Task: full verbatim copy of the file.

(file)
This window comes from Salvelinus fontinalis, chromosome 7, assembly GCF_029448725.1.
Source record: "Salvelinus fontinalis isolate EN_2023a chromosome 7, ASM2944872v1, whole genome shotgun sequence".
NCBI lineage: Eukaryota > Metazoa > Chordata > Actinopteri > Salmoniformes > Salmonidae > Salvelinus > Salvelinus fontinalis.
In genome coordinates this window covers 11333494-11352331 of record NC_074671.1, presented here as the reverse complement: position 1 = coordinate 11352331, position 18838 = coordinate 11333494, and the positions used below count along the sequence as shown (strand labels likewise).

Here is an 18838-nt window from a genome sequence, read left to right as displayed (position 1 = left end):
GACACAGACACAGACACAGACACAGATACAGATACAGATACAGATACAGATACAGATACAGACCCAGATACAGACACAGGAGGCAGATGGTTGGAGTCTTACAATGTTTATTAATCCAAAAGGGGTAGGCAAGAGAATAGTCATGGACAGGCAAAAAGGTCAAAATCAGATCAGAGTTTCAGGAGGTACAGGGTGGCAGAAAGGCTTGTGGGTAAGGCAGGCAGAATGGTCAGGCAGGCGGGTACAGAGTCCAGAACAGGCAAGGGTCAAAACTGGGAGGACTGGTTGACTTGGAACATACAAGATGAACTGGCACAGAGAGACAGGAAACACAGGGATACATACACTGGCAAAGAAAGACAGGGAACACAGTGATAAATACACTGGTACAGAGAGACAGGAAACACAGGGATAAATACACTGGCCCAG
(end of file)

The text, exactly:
This window comes from Salvelinus fontinalis, chromosome 7, assembly GCF_029448725.1.
Source record: "Salvelinus fontinalis isolate EN_2023a chromosome 7, ASM2944872v1, whole genome shotgun sequence".
NCBI lineage: Eukaryota > Metazoa > Chordata > Actinopteri > Salmoniformes > Salmonidae > Salvelinus > Salvelinus fontinalis.
In genome coordinates this window covers 11333494-11352331 of record NC_074671.1, presented here as the reverse complement: position 1 = coordinate 11352331, position 18838 = coordinate 11333494, and the positions used below count along the sequence as shown (strand labels likewise).

Here is an 18838-nt window from a genome sequence, read left to right as displayed (position 1 = left end):
GACACAGACACAGACACAGACACAGATACAGATACAGATACAGATACAGATACAGATACAGACCCAGATACAGACACAGGAGGCAGATGGTTGGAGTCTTACAATGTTTATTAATCCAAAAGGGGTAGGCAAGAGAATAGTCATGGACAGGCAAAAAGGTCAAAATCAGATCAGAGTTTCAGGAGGTACAGGGTGGCAGAAAGGCTTGTGGGTAAGGCAGGCAGAATGGTCAGGCAGGCGGGTACAGAGTCCAGAACAGGCAAGGGTCAAAACTGGGAGGACTGGTTGACTTGGAACATACAAGATGAACTGGCACAGAGAGACAGGAAACACAGGGATACATACACTGGCAAAGAAAGACAGGGAACACAGTGATAAATACACTGGTACAGAGAGACAGGAAACACAGGGATAAATACACTGGCCCAG